All Purple by Jonathan Chu

The sky here is purple. 

On a good summer’s day,
                        you can hear the flick
            slip of koi dipping out of pitch.
Raindrop shatters
            against barnacle rocks. 

In the midst of autumn, 
the sun crashes agitated beneath
surface water. 
                                       Limp and snuffed out, like a lamp
it lifts its eyes to take a peak
                                                    at night’s threshold.  

Winter runs her hands through the desolate
.             Courtyards of logs
.                         brooding their leafy dresses,
                                                                                torn to tatters up to waist height. 

Deep purple plums populate the yards.
Their sun-baked skin
.             rusted around the edges. 

Winter dressing bland purple hedges,
Like Sunday garlands.  

When the branches have broken off,
           ice caught, 
                        and barely breathing.
Winter arrives besuited and chic,
                                                                   gown ordained
 with skeleton squirrels. 

 

 

From the jury: The author describes the landscape during the transition from summer to winter, using very original images and layout. The vocabulary is richand the metaphors personify various natural elements, assigning them self-reflective thoughts and everyday human gestures. The ending is shocking through the combination of life and death, spirituality and ironyWinter arrives besuited and chic, / gown ordained / with skeleton squirrels.

 

Jonathan Chu loves a couple of things in his life. He loves poetry, his family, good food, and his school. He lives with his parents, older brother and dog in a city called Vancouver, BC. Although his dog, Sasha, is about the laziest thing on the planet he still loves her. During his free time, Jonathan hangs out with his friends or watches Netflix. Jonathan attends an all-boys school called St.George’s School. After school he spends his time debating and writing poetry. Jonathan is 13yr old and still learning about what this life can bring. He thanks his writing teachers, Ms. Elza, Ms. Thompson and Mrs. Matthews for helping him develop on the page and in school. Thank you!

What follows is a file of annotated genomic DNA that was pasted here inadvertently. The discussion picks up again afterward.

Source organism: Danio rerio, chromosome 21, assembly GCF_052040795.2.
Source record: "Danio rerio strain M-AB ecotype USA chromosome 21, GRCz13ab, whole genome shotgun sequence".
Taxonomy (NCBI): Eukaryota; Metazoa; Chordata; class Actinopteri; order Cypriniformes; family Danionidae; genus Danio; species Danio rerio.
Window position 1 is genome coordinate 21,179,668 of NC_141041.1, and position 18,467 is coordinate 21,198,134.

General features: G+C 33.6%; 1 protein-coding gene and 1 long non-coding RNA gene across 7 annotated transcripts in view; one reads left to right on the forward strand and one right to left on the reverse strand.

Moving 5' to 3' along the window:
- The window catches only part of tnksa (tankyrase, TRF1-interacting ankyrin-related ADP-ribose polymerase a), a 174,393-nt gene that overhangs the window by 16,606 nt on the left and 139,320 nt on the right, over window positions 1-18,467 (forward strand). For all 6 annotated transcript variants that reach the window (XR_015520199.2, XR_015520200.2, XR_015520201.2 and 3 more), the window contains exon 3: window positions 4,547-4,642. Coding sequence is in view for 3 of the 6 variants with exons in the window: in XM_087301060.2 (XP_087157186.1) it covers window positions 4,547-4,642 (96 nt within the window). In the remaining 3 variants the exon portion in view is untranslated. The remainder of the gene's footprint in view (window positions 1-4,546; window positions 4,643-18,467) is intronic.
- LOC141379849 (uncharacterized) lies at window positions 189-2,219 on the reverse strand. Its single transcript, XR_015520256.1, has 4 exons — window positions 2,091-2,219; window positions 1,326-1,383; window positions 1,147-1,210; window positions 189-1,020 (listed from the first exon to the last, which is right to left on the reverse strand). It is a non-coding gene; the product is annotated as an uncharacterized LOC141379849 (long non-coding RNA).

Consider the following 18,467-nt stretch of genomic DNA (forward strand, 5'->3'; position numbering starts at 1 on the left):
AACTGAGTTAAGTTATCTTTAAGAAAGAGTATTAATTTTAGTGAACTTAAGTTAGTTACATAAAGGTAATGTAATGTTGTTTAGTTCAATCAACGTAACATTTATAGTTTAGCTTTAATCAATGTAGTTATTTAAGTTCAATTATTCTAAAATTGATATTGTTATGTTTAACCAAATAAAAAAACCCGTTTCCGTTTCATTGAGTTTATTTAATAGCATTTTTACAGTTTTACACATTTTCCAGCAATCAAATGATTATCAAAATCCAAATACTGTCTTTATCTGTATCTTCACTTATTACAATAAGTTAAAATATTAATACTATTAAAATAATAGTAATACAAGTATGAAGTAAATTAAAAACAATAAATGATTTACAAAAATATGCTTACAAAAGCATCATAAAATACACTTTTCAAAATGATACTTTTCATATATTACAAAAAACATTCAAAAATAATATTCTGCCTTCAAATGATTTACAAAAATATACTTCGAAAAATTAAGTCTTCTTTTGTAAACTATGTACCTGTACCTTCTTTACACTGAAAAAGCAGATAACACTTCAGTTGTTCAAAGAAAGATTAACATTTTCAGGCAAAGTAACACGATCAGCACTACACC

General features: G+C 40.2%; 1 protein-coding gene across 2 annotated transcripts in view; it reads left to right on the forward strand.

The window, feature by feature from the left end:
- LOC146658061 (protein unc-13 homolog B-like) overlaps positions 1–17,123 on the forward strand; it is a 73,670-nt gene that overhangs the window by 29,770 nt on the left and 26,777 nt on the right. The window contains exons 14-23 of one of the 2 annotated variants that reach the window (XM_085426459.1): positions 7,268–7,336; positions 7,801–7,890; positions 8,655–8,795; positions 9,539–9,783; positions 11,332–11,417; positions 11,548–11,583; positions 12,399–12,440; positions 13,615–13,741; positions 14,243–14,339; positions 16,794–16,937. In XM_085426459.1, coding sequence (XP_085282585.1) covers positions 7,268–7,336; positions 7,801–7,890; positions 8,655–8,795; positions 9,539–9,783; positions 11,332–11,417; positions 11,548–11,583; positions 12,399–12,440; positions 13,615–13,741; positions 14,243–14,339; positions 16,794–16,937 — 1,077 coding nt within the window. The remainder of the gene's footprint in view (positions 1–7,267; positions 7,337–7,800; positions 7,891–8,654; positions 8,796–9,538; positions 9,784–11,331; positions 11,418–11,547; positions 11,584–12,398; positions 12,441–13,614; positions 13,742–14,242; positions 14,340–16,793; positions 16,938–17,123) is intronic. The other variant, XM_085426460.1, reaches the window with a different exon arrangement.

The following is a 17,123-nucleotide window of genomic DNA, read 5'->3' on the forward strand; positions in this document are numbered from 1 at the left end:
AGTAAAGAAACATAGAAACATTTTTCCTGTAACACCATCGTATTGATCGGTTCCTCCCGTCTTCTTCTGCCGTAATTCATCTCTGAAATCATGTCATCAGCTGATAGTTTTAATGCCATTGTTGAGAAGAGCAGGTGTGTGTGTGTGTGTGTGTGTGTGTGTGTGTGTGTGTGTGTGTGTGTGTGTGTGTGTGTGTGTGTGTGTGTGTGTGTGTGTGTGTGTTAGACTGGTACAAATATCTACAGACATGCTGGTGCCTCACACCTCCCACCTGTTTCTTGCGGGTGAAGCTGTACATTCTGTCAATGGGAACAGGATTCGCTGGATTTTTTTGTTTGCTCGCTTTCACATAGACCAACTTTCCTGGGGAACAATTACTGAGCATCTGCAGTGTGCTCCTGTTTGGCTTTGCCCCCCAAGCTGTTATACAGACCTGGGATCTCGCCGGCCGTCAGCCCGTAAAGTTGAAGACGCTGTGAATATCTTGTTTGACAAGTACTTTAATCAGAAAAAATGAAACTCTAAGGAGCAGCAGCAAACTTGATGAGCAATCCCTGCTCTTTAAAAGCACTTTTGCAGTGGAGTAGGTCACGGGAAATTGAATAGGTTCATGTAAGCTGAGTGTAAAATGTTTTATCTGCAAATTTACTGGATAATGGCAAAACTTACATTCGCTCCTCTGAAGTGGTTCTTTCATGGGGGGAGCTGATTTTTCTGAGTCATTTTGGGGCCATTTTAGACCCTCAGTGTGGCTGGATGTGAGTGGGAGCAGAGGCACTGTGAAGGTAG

LEAGUE OF CANADIAN POETS: What inspired you to write “All Purple“?

JONATHAN CHU: “All Purple” was inspired by the coming of the seasons and the beauty of nature.

 

LCP: How long have you been writing poetry?

JC: I started writing poetry 2 years ago, and since then I have been utterly addicted. With the support of numerous people, I have finally seen the fruition of dedication and hard work.

 

LCP: Who are some of your favourite writers? What are some of your favourite books?

JC: Some of my favourite writers include Robert Frost, Daniela Elza, and Henry David Thoreau. Some of my favourite books include The Three Musketeers, The Hate U Give, and Poetry 180.

 

LCP: How do you see writing and poetry being a part of your life over the next several years?

JC: I think that one of the things that I want to always be a part of me is poetry. It has shaped the person I have become and the outlook I take on life. Poetry is a major influence in how I interact with people and what I personally value. I hope that over the next few years I will be able to journey on further with poetry and live through both the good times and the bad together.

 

LCP: If you could give other students one piece of advice about writing, what would it be?

JC: I would tell them to take risks. The only way to improve your writing is if you risk it all. Try new styles, new formats, new types of writing, don’t be afraid to dump it all out onto the page. After all, it’s just you and a blank sheet of paper.

 

LCP: What is your favourite thing about poetry?

JC: My favourite thing about poetry is that there are no boundaries to what you can achieve. There are no rules to how the words are supposed to flow, how the lines are supposed the rhyme; in poetry, the only limit you will ever hit is your own imagination.

 

Find 2019’s other winning Jessamy Stursberg poems here.